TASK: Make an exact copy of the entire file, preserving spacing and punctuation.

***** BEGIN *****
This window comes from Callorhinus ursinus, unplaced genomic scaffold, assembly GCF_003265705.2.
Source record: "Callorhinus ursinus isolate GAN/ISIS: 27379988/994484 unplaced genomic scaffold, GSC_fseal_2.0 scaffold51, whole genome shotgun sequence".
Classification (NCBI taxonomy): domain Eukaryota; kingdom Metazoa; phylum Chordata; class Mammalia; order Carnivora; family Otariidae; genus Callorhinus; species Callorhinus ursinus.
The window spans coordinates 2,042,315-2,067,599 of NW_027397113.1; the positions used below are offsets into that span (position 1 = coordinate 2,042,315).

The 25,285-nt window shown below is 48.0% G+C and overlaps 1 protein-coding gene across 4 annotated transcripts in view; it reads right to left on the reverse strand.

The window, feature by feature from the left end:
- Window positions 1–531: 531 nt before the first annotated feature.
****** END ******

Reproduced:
This window comes from Callorhinus ursinus, unplaced genomic scaffold, assembly GCF_003265705.2.
Source record: "Callorhinus ursinus isolate GAN/ISIS: 27379988/994484 unplaced genomic scaffold, GSC_fseal_2.0 scaffold51, whole genome shotgun sequence".
Classification (NCBI taxonomy): domain Eukaryota; kingdom Metazoa; phylum Chordata; class Mammalia; order Carnivora; family Otariidae; genus Callorhinus; species Callorhinus ursinus.
The window spans coordinates 2,042,315-2,067,599 of NW_027397113.1; the positions used below are offsets into that span (position 1 = coordinate 2,042,315).

The 25,285-nt window shown below is 48.0% G+C and overlaps 1 protein-coding gene across 4 annotated transcripts in view; it reads right to left on the reverse strand.

The window, feature by feature from the left end:
- Window positions 1–531: 531 nt before the first annotated feature.